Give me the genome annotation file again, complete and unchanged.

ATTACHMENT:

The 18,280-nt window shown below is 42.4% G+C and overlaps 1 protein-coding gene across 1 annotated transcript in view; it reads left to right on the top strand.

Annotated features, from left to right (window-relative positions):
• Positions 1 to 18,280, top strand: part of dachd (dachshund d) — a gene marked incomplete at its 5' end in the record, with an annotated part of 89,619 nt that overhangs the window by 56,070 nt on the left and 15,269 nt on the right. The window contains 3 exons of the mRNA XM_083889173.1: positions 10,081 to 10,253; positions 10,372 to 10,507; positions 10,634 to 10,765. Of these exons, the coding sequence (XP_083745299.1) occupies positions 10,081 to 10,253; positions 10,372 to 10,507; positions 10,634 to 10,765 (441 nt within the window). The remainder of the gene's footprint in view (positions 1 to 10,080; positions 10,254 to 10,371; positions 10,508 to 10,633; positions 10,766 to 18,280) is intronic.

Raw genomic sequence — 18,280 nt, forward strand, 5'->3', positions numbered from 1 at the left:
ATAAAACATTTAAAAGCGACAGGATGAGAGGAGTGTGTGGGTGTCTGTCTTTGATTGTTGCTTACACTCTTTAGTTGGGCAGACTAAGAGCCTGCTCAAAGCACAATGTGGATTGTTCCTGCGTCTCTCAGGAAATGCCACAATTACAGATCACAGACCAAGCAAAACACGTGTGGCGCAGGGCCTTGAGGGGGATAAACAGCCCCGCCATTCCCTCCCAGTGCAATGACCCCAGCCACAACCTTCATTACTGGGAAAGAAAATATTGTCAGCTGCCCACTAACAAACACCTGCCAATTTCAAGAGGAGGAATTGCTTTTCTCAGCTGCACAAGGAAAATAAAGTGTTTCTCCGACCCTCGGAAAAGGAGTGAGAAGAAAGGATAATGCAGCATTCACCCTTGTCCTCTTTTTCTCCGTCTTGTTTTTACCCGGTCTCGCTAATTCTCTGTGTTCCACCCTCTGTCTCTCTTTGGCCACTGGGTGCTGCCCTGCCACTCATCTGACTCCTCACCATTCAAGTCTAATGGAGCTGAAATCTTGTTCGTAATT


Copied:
The 18,280-nt window shown below is 42.4% G+C and overlaps 1 protein-coding gene across 1 annotated transcript in view; it reads left to right on the top strand.

Annotated features, from left to right (window-relative positions):
• Positions 1 to 18,280, top strand: part of dachd (dachshund d) — a gene marked incomplete at its 5' end in the record, with an annotated part of 89,619 nt that overhangs the window by 56,070 nt on the left and 15,269 nt on the right. The window contains 3 exons of the mRNA XM_083889173.1: positions 10,081 to 10,253; positions 10,372 to 10,507; positions 10,634 to 10,765. Of these exons, the coding sequence (XP_083745299.1) occupies positions 10,081 to 10,253; positions 10,372 to 10,507; positions 10,634 to 10,765 (441 nt within the window). The remainder of the gene's footprint in view (positions 1 to 10,080; positions 10,254 to 10,371; positions 10,508 to 10,633; positions 10,766 to 18,280) is intronic.

Raw genomic sequence — 18,280 nt, forward strand, 5'->3', positions numbered from 1 at the left:
ATAAAACATTTAAAAGCGACAGGATGAGAGGAGTGTGTGGGTGTCTGTCTTTGATTGTTGCTTACACTCTTTAGTTGGGCAGACTAAGAGCCTGCTCAAAGCACAATGTGGATTGTTCCTGCGTCTCTCAGGAAATGCCACAATTACAGATCACAGACCAAGCAAAACACGTGTGGCGCAGGGCCTTGAGGGGGATAAACAGCCCCGCCATTCCCTCCCAGTGCAATGACCCCAGCCACAACCTTCATTACTGGGAAAGAAAATATTGTCAGCTGCCCACTAACAAACACCTGCCAATTTCAAGAGGAGGAATTGCTTTTCTCAGCTGCACAAGGAAAATAAAGTGTTTCTCCGACCCTCGGAAAAGGAGTGAGAAGAAAGGATAATGCAGCATTCACCCTTGTCCTCTTTTTCTCCGTCTTGTTTTTACCCGGTCTCGCTAATTCTCTGTGTTCCACCCTCTGTCTCTCTTTGGCCACTGGGTGCTGCCCTGCCACTCATCTGACTCCTCACCATTCAAGTCTAATGGAGCTGAAATCTTGTTCGTAATT